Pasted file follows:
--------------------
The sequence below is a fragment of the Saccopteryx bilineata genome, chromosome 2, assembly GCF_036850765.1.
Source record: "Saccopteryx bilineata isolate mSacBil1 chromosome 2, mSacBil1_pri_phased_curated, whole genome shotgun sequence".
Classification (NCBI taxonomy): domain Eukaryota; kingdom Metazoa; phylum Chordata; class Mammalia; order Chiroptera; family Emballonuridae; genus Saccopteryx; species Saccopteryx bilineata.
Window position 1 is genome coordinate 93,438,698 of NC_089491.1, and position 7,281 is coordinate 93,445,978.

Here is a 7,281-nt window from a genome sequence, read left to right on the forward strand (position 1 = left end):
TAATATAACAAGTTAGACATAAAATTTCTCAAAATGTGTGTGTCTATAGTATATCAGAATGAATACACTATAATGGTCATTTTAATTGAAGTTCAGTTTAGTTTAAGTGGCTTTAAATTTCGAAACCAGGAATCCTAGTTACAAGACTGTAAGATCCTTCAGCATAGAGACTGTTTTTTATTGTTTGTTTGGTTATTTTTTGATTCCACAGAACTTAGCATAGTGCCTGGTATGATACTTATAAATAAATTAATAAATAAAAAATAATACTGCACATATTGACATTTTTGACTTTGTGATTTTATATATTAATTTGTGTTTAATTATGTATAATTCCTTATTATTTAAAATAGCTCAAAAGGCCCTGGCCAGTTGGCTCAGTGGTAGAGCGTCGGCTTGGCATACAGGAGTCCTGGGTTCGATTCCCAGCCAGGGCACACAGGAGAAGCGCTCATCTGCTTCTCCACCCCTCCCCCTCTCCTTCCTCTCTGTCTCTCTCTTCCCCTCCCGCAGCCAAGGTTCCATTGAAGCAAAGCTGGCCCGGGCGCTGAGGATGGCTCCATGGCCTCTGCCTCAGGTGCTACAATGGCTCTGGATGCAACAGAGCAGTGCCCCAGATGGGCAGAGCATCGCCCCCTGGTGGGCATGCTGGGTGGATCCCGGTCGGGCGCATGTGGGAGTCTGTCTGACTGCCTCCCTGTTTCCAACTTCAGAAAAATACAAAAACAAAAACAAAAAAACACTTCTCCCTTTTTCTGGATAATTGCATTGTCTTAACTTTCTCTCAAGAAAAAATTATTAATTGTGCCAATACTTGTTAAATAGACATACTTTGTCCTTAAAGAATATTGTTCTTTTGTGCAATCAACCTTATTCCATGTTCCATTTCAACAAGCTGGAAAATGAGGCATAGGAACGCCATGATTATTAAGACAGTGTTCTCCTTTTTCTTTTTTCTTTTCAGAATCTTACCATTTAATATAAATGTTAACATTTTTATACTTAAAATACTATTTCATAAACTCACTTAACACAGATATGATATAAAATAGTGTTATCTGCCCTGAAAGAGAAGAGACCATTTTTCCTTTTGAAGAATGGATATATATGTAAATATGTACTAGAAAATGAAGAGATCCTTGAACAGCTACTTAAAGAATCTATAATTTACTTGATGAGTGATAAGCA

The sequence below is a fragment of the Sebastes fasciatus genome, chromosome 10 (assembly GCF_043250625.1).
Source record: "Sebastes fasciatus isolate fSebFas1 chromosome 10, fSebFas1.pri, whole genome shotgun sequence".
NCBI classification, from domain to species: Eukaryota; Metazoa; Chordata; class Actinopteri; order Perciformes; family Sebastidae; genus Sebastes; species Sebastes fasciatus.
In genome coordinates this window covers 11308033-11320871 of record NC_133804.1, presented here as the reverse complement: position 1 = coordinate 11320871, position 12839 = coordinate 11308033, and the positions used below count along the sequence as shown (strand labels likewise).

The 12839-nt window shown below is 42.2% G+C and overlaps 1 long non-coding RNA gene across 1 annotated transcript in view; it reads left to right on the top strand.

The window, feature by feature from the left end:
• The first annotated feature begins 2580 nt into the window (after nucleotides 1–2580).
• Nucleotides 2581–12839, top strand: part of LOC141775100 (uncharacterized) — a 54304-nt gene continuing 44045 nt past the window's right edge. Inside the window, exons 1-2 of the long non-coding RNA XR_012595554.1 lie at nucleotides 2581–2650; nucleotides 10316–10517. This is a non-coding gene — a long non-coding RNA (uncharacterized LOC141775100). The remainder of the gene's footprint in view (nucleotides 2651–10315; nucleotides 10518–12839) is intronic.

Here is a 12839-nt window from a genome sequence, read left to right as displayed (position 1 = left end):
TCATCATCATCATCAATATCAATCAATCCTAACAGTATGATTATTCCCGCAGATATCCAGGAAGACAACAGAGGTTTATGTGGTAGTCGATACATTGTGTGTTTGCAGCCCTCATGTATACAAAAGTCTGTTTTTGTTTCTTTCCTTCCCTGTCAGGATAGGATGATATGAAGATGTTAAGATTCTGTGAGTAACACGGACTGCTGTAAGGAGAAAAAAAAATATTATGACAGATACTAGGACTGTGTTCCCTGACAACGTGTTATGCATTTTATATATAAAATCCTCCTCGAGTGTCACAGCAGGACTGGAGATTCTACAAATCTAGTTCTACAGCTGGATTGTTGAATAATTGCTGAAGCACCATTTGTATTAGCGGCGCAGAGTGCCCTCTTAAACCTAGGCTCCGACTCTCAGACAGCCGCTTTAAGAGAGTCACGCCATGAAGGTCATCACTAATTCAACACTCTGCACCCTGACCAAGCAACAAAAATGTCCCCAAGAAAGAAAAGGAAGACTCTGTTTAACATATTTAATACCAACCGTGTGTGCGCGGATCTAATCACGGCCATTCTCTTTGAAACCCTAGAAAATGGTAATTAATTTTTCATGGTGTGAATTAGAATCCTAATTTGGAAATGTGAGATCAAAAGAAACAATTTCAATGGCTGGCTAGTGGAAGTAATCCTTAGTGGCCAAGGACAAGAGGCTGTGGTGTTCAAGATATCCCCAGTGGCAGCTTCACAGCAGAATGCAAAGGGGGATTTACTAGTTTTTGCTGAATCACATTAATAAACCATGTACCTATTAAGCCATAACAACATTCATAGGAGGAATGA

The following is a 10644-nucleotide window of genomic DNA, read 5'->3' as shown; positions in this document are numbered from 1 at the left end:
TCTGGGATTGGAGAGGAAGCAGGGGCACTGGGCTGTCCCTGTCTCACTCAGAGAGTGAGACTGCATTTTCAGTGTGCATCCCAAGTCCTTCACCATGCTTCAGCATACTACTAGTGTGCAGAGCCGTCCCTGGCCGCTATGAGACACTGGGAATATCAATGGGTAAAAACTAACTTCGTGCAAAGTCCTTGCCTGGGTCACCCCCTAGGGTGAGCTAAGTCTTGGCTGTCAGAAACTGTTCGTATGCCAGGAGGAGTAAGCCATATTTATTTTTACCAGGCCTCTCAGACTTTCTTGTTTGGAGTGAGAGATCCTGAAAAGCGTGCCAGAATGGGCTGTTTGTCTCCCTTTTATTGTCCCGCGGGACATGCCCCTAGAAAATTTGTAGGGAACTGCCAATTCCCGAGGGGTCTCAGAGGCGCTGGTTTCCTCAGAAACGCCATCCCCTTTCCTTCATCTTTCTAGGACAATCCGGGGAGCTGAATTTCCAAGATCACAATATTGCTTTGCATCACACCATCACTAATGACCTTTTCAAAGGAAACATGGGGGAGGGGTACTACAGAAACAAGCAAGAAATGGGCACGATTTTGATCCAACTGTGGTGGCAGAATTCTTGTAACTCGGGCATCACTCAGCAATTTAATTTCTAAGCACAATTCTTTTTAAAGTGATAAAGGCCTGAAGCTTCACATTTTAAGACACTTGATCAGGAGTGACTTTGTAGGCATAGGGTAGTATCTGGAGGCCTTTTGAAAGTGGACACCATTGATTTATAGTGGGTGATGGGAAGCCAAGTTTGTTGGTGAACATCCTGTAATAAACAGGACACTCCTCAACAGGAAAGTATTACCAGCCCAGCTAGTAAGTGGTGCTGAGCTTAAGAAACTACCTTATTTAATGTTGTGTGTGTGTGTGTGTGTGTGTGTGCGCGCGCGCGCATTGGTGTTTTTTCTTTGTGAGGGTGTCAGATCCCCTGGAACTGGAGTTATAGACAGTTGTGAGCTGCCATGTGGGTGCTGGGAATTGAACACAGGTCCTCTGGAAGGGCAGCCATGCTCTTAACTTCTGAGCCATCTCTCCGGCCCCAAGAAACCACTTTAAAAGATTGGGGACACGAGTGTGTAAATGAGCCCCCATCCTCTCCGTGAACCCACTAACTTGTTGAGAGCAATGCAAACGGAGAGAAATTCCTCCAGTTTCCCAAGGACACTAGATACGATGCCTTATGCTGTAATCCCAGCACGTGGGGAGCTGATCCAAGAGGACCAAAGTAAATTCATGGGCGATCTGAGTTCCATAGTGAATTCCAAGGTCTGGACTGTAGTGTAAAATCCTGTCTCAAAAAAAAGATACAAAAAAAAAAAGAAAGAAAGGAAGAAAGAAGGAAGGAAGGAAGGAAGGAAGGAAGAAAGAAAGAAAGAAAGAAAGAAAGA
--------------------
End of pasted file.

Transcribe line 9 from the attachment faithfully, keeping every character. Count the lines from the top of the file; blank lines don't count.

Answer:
NCBI classification, from domain to species: Eukaryota; Metazoa; Chordata; class Actinopteri; order Perciformes; family Sebastidae; genus Sebastes; species Sebastes fasciatus.